Abstract 11178: Right Atrial Rotors and Focal Impulses in Human Atrial Fibrillation May Explain Success Rates of Conventional Ablation
Introduction: Atrial fibrillation (AF) may recurs post ablation even after extensive left atrial procedures. Accordingly, we hypothesized that localized electrical rotors and focal beats, that have recently been shown to cause human AF, may also lie in right atrium (RA) where targeted ablation (Focal Impulse and Rotor Modulation, FIRM) should eliminate AF.
Methods: In 54 consecutive AF patients (62±9 years; 39 persistent), we recorded AF with 64 pole basket catheters in both atria (Constellation. Novel physiological imaging, using the Hilbert transform, was used to identify rotors/focal beats during AF. In n=26 patients of the series, sources were identified in real-time then prospectively ablated (FIRM), followed by conventional ablation.
Results: Rotors and focal beats were revealed during AF in 52/54 patients (96%). Patients showed 2.0±0.8 sources, that controlled AF propagation (p<0.05). 38% of sources lay in RA (n=33 patients), and n=3 patients had only RA sources; 62% lay in LA (n=49 patients), and n=14 patients had only LA sources. The rotor/focal beat ratio was higher in RA vs LA (40:4 vs 32:27; p<0.01). In the prospective cohort, FIRM at all sources terminated AF in 16/26 patients (n=4 in RA) and slowed AF in 8/26. Fig A shows a repetitive focal beat (color-coded radial emanation) in RA in paroxysmal AF, and fig B shows an RA rotor (color coded clockwise spiral wave) in persistent AF, both with fibrillatory conduction to LA. FIRM of both RA sources terminated AF to sinus rhythm in 4, 5.5 minutes, respectively, prior to conventional ablation. Both patients are AF-free on implanted monitors at 8 and 12 months, respectively.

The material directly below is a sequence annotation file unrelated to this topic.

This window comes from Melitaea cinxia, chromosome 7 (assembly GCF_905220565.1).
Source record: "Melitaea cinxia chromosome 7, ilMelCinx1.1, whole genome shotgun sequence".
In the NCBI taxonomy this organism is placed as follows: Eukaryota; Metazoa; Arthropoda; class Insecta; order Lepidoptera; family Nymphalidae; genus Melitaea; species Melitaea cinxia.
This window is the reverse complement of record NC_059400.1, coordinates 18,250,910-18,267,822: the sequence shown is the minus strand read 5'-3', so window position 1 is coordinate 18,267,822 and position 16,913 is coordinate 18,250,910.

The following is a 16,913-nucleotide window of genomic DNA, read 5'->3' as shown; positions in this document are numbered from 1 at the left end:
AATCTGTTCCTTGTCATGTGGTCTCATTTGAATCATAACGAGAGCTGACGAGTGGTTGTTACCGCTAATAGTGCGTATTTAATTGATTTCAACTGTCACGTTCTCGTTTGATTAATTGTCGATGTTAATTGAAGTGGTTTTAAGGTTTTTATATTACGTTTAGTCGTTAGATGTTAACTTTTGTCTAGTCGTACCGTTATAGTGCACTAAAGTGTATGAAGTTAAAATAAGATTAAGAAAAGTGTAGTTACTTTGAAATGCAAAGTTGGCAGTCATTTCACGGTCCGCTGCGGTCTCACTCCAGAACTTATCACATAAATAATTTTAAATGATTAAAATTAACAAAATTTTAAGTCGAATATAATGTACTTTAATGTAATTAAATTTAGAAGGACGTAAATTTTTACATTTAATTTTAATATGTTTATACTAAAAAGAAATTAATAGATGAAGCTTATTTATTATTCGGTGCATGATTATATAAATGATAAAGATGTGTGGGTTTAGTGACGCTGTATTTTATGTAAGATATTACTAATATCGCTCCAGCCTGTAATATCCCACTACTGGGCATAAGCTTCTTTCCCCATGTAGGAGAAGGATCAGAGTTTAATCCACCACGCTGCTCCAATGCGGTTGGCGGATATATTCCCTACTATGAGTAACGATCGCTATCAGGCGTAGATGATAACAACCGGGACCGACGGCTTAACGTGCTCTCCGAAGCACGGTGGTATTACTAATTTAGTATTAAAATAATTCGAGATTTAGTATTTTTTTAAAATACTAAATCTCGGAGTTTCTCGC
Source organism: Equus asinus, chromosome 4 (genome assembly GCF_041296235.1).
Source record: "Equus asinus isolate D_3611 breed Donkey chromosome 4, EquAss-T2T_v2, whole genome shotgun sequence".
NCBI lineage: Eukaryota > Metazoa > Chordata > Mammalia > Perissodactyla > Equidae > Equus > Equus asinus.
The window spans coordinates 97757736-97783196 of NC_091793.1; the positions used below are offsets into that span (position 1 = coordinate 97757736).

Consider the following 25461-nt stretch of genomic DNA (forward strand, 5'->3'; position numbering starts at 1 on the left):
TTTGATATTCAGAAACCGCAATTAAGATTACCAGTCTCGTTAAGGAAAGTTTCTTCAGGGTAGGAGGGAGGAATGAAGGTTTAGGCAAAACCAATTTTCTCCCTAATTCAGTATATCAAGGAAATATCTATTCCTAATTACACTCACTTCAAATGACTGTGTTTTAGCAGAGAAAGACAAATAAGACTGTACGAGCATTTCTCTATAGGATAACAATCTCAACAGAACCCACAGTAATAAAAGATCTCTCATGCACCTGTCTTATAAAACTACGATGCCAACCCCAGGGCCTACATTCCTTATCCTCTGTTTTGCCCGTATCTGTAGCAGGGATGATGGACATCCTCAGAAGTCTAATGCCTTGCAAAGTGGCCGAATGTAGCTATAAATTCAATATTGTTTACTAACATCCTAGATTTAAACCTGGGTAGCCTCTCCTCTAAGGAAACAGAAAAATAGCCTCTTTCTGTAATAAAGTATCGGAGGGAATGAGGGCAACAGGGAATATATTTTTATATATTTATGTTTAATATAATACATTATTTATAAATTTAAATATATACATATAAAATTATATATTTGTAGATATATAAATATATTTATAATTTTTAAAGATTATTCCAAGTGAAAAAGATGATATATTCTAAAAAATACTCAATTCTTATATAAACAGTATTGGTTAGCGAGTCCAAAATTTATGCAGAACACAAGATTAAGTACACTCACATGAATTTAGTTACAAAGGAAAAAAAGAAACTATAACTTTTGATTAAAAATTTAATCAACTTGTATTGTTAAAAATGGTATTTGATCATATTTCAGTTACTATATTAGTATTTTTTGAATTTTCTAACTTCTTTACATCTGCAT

Conclusions: Physiological mapping reveals rotors and/or focal impulses that sustain human AF in RA in a third of patients. Direct FIRM ablation at right atrial sources was able to terminate AF and enable long-term AF elimination. These results demonstrate the importance of patient-tailored mechanistic ablation.
- © 2011 by American Heart Association, Inc.